An insulin syringe has three parts: a needle, a barrel, and
The needle is short and thin and covered with a
fine layer of silicone to allow it to pass through the skin easily and lessen
pain. A cap covers and protects the needle before it is used.
barrel is the long, thin chamber that holds the insulin. The barrel is marked
with lines to measure the number of insulin units.
The plunger is a
long, thin rod that fits snugly inside the barrel of the syringe. It easily
slides up and down to either draw the insulin into the barrel or push the
insulin out of the barrel through the needle. The plunger has a rubber seal at
the lower end to prevent leakage. The rubber seal is matched with the line on
the barrel to measure the correct amount of insulin.
Insulin syringes are made in several sizes.
Syringe size and units
units the syringe holds
1/4 mL or 0.25
1/3 mL or 0.33
1/2 mL or 0.50
Use the smallest syringe size you can for the dose of
insulin you need. The measuring lines on the barrel of small syringes are
farther apart and easier to see. When you choose the size of syringe, consider
the number of units you need to give and how well you can see the markings on
A 0.25 mL or 0.33 mL syringe usually is best for
children (who often need very small doses of insulin) and for people with poor
A 1 mL syringe may be best for an adult who needs to take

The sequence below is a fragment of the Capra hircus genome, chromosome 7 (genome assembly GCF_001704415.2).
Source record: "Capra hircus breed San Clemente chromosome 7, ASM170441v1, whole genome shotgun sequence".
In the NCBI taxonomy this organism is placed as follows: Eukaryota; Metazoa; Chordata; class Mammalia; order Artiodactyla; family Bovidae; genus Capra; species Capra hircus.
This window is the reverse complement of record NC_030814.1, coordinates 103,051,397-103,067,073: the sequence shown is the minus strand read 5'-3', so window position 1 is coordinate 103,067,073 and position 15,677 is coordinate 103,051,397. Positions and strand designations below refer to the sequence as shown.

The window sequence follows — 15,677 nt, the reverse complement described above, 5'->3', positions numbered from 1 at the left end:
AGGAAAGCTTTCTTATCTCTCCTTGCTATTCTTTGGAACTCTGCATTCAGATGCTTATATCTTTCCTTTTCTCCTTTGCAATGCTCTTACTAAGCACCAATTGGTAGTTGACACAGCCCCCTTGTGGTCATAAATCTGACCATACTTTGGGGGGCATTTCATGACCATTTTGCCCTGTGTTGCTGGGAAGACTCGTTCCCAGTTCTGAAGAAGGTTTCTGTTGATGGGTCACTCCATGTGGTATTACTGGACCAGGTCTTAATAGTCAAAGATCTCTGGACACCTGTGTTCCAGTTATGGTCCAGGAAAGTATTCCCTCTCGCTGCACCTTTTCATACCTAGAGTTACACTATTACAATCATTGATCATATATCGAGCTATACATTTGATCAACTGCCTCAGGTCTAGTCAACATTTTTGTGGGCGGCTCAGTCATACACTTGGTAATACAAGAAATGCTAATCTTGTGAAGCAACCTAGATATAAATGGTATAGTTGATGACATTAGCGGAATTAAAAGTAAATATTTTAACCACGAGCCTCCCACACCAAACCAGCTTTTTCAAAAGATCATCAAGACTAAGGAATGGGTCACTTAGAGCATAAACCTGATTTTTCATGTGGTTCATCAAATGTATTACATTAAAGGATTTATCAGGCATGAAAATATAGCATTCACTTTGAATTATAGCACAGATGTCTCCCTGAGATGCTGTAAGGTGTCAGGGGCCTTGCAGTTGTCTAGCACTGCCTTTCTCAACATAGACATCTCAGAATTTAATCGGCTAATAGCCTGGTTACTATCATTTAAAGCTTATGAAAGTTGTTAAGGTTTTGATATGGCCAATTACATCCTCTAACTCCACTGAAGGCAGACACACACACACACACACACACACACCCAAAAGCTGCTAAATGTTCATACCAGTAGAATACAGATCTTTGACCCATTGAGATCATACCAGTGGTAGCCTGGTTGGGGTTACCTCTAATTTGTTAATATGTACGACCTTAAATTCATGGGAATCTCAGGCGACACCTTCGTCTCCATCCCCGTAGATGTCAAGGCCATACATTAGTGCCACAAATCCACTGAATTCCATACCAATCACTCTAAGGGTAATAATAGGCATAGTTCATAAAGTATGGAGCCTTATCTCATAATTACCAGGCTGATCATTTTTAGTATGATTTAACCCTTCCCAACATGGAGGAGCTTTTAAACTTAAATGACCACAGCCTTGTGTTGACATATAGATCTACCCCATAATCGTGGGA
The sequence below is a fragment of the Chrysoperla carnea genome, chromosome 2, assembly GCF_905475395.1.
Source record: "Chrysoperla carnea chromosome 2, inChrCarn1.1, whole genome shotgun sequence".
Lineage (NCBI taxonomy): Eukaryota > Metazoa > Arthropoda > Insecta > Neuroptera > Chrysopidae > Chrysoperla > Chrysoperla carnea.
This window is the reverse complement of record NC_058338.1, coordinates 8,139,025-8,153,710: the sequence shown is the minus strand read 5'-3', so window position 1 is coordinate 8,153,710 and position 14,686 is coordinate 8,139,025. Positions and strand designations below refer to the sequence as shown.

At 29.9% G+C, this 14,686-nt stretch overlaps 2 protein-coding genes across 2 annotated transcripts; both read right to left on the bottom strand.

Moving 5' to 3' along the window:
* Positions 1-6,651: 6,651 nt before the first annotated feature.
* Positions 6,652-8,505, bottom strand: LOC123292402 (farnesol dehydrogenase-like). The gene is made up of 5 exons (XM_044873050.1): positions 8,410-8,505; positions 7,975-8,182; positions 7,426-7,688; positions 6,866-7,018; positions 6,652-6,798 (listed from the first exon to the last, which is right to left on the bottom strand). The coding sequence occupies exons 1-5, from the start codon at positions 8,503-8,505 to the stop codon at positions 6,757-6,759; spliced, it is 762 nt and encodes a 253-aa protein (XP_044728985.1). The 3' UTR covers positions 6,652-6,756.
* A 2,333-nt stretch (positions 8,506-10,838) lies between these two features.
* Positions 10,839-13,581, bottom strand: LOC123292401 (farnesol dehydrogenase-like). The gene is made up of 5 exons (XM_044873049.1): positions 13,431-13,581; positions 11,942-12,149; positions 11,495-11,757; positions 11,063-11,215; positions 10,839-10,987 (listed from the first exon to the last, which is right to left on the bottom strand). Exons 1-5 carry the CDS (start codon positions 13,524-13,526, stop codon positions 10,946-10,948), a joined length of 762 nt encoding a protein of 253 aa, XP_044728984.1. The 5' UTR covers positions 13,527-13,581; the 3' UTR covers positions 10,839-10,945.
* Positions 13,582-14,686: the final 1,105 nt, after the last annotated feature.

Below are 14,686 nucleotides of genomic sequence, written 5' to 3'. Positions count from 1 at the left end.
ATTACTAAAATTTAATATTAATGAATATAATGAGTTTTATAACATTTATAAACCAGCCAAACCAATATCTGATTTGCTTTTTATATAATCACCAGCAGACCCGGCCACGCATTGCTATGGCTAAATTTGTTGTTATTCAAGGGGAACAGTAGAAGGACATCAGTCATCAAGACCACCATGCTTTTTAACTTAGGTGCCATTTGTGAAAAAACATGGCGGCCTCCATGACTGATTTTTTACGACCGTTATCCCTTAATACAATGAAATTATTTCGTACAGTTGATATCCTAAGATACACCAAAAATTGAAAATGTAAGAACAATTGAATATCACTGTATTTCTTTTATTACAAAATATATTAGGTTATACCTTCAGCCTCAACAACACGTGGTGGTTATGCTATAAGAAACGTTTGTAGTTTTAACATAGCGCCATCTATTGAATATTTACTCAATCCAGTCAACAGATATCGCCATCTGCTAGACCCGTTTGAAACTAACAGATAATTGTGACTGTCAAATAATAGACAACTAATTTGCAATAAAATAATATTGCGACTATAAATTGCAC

a large amount of insulin.
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Your level is currently
If the level is below 70 or you are experiencing symptoms such as shaking, sweating or difficulty thinking, you will need to raise the number immediately. A quick solution is to eat a few pieces of hard candy or 1 tablespoon of sugar or honey. Recheck your numbers again in 15 minutes to see if the number has gone up. If not, repeat the steps above or call your doctor.
People who experience hypoglycemia several times in a week should call their health care provider. It's important to monitor your levels each day so you can make sure your numbers are within the range. If you are pregnant always consult with your health care provider.
Congratulations on taking steps to manage your health.
However, it's important to continue to track your numbers so that you can make lifestyle changes if needed. If you are pregnant always consult with your physician.
Your level is high if this reading was taken before eating. Aim for 70-130 before meals and less than 180 two hours after meals.
Even if your number is high, it's not too late for you to take control of your health and lower your blood sugar.
One of the first steps is to monitor your levels each day. If you are pregnant always consult with your physician.
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